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Overclocking a Core i7 920

written by: •edited by: M.S. Smith•updated: 2/26/2010

This overclocking guide explains how to accurately overclock a Core i7 920 CPU, with an aim of increasing the speed from 2.66GHz to 3.5GHz

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    Push The Envelope - How To Overclock Core i7 CPUs

    If you’ve purchased a new Intel Core i7 920, you’ve got your hands on one of the most powerful CPUs available – and contrary to early reports, it is possible to overclock this component and get even more processing power out of it!

    Overclocking has recently progressed from the secret black arts of hardcore techies over the past few years and is now an accepted part of building a PC. Motherboards and video cards come equipped with overclocking software, and if there is a possibility of pushing a CPU to match the speed of a more expensive alternative then surely it is worth it?

    Veteran overclockers will need to learn some new rules with the Core i7 processors however – Intel have changed the rules with this new architecture.

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    How to Overclock Core i7 920 Processors

    Core i7-920 are effectively “locked” – certain components of the processor that can be adjusted in the Core i7-965 are out of bounds on the 920. This doesn’t mean overclocking isn’t possible, however – in fact if you’re a beginner this is a great CPU to start on.

    How to overclock Core i7 CPUs Booting your Intel Core i7 powered PC straight into the BIOS will reveal no mention of a Front Side Bus (FSB) – the architecture that has linked the CPU to the memory controller since the first PCs were made has now been discarded, with the CPU now hosting the integrated memory controller.

    Replacing the FSB is the Base Clock (also known as the Host Clock) – as with the old FSB, this is the main reference point for overclocking, and will require adjusting in order to increase it over 133 MHz.

    Joining the Base Clock on the CPU are the usual suspects such as the cache – all none core components of the CPU are referred to as the “uncore” and this has an effect on how you overclock, depending on your Intel Core i7 CPU.

    If your processor is the Extreme Edition, you can overclock the core and uncore at separate rates as it is unlikely you will need the uncore to be functioning as fast as the main core. Non-Extreme Edition Core i7 CPUs however cannot be set to different rates in this way.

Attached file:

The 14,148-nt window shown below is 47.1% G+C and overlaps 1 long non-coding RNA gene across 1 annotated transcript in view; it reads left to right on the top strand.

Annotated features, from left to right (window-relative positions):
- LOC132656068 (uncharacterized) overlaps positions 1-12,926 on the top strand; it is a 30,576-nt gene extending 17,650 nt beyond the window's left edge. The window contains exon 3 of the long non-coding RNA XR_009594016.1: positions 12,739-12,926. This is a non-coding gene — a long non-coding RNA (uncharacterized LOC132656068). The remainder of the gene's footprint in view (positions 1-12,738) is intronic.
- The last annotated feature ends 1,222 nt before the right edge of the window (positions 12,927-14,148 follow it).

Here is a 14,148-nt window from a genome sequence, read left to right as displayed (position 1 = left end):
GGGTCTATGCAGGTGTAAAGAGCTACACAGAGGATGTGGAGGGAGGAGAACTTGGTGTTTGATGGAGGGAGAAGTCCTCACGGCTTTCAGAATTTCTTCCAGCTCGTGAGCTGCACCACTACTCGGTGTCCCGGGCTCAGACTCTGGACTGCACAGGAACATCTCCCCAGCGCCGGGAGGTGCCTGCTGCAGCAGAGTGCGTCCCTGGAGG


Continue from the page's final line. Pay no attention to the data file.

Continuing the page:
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    Multipliers and Voltage

    You cannot successfully overclock Core i7 processors without a pen and paper and a calculator – you’ve got some multiplication to complete!

    If you’re using a Core i7-920 with a multiplier of 20, calculating this against the default Base Clock frequency displayed in the BIOS of 133MHz will result in a CPU speed of 2.66GHz. Meanwhile the default memory multiplier of 8 will result in a speed of 1066MHz – however this requires the uncore speed to be twice as fast, at 3.2GHz.

    For instance if you want to push a 2.66GHz Core i7-920 upto 3.5GHz you would do this by upping the base clock from 133Mhz to 166, and checking that the BIOS has adjusted the uncore and RAM multipliers. All other components of the CPU and motherboard should be automatically upped by the BIOS.

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    Don't Push to Far - Stay Cool

    Cooling is vital to keep a lid on the integrity of your system by managing the heat generated by an increase in voltage. When overclocking a Core i7 CPU, you need to keep the core voltage below 1.25v, the uncore below 1.45v and the system RAM under 1.65v. To achieve this and manage the temperature, remember that you will also need a decent PSU. You should be looking at a unit outputting around 1000W.

    Getting an overclock rate you are happy with then requires some testing. Once you can get somewhere near your target and boot your PC into Windows, use a tool such as Prime95 to test stability.